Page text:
Thousands of individuals are injured from an animal bite every year. Domesticated dogs (our family pets) are the most common culprits. Usually, victims of dog bites have the right to file a lawsuit in order to recover the damages to which they are entitled. You can seek recovery, through the help of accident lawyers, from the animal’s owner and possibly other parties as well.
Whose insurance coverage pays for dog bite injuries?
In most cases, the damages from a dog bite are paid by the homeowner’s or renter’s insurance policies of the dog owner. In fact, with the increase in dog bite incidents, insurance companies are reporting a similar increase in dog bite insurance claims. Part of the job of accident lawyers is to determine whether the dog owner has liability insurance with adequate coverage to meet your claim.
Exclusions and limitations in dog bite coverage
One issue that some victims face is certain policy exclusions that affect dog bite claims. Some insurance companies include breed specific canine exclusions, based on the belief of that some breeds are more dangerous and more likely to bite than others. For example, Farmer’s Insurance reportedly changed typical homeowner’s coverage to exclude coverage for three dog breeds: Pitt Bulls, Rottweiler’s and Wolf hybrids. The purpose of these exclusions is to reduce liability for the insurance company. Insurance companies also try to reduce their exposure by limiting the amount and type of coverage for dog bite attacks.
Owner Liability for Dog Bites
Generally speaking, the owner of the animal is the first person to consider in determining liability. There are different types of liability, and each state has chosen to follow one of those theories of liability. Some states follow what is known as “strict liability.” Under that theory, the owner is legally responsible for the injuries, regardless of whether the owner did anything wrong by failing to protect others from their dog. In other states, liability is only imposed on an owner if it can be shown that he or she knew the dog had “dangerous propensities.”
The dog bite laws in Arkansas and Missouri
In Arkansas, unlike most states, there is no specific law pertaining to liability for dog bites. However, Arkansas has common law liability that can be enforced. If an individual in Arkansas is injured by a dog attack, he or she can recover money damages from the owner if negligence is proven.
In Missouri, there is a dog bite statute, passed in 2009, which imposes strict liability on dog owners for dog bites, regardless of whether the dog bit anyone in the past. Missouri law also allows dog bite victims to recover in cases of negligence and negligence per se.
Individuals other than the owner can be liable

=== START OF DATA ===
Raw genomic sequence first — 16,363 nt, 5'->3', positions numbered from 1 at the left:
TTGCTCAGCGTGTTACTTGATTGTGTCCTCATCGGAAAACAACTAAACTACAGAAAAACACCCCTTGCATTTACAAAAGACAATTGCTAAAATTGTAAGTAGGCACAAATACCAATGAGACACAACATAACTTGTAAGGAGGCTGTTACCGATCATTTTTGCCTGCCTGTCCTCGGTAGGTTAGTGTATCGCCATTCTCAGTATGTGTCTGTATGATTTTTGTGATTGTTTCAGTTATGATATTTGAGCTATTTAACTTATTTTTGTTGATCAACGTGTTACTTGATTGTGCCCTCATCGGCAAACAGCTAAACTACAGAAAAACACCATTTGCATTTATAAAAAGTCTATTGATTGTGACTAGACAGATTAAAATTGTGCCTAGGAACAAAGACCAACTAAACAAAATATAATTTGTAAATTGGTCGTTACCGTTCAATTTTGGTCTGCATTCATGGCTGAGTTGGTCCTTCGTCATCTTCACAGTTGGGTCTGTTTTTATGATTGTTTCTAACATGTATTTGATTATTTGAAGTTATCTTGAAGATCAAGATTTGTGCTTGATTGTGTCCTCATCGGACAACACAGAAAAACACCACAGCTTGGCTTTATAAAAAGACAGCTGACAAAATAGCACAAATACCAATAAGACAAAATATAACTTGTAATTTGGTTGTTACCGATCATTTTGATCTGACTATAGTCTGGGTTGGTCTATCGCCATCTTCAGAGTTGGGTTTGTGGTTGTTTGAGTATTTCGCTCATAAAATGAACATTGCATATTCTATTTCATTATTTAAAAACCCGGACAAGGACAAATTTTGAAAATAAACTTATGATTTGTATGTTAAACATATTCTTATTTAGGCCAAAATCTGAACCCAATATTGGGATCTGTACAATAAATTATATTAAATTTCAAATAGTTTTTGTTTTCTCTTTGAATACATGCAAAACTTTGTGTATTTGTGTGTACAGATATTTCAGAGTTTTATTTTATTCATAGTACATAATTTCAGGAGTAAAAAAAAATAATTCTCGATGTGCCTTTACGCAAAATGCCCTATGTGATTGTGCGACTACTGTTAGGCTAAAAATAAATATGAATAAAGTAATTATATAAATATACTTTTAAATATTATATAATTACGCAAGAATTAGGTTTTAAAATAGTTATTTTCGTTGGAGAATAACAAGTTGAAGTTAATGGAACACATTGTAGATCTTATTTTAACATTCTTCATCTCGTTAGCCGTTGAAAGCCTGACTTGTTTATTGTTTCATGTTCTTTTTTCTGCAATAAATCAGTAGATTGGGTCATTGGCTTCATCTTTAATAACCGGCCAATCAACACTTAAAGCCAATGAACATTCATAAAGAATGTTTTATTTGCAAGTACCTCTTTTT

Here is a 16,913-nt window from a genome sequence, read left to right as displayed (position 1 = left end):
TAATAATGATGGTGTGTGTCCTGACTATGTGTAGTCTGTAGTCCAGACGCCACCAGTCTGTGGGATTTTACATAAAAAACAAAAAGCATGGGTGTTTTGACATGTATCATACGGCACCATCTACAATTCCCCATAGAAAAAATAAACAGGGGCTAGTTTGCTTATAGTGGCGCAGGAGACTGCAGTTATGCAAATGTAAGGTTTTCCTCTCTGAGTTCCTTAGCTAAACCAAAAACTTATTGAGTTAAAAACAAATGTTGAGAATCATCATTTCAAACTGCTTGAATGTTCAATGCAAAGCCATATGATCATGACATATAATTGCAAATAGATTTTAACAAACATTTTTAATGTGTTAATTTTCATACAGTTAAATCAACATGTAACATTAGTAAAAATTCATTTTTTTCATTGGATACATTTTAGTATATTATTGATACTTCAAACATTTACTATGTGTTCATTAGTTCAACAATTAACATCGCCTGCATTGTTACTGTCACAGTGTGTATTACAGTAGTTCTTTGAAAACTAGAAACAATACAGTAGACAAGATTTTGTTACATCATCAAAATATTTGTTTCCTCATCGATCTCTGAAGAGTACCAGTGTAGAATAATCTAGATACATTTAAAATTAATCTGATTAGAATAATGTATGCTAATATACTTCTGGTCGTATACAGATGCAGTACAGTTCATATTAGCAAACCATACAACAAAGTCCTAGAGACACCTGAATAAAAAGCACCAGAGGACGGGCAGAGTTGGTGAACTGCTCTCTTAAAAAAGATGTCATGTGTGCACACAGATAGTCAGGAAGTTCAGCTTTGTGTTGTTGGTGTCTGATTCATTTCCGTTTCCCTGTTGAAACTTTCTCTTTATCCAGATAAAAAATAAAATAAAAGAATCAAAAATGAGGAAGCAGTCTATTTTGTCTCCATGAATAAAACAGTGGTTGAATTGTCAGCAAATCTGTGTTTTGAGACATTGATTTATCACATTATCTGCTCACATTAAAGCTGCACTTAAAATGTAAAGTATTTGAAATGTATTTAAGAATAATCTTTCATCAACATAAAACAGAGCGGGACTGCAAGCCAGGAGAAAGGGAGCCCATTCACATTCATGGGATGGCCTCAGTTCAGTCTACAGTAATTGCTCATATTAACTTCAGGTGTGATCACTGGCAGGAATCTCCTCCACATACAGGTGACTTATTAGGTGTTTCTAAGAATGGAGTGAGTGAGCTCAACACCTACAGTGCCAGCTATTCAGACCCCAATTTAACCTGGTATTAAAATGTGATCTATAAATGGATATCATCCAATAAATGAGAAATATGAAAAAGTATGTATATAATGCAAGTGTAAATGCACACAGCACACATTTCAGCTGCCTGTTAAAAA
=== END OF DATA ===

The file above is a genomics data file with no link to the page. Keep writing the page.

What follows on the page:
Animal owners are undoubtedly not the only individuals who can be held liable for dog bites. Here are a few examples of others who may potentially be responsible, as well:
- Animal Keepers: Anyone who is responsible for the care or custody of an animal, including kennels, an animal shelter, or an animal sitter.
- Parents of Minors: Even if a person under 18 years of age owns the animal at issue, in many states an injured person can bring a legal claim against the minor’s parents. This is true even if the parents had no direct involvement with the animal.
- Property Owners: A property owner can be liable for injuries caused by an animal that the property owner allowed onto his or her property.
- Landlords: If an apartment landlord knew (or should have known) that a tenant owned a dangerous animal, the landlord may also be liable for animal bite injuries
Damages that may be recovered following a dog bite
Dog bite cases are basically a specific type of personal injury claim. The most common types of damages that can be recovered in personal injury cases are medical expenses, lost wages, property damage and pain and suffering. The amount of damages to which you are entitled depends on the seriousness of your injuries and the amount of your monetary losses.
What you should do if you suffer a dog bite
The very first thing you should do if you are bitten by a dog is to seek medical attention immediately. Otherwise, you run the risk of serious infection if you are not treated quickly. That could lead to other complications. If you have questions regarding dog bite injuries or any other personal injury concerns in Arkansas or Missouri, please contact the Cottrell Law Office for a consultation, either online or by calling us as (888) 433-4861.
He is licensed to practice law in the United States District Court for the District of Kansas, eastern Arkansas, western Arkansas, and western Missouri. He was Deputy Prosecuting Attorney in Crawford County, Kansas from 1987-1989.
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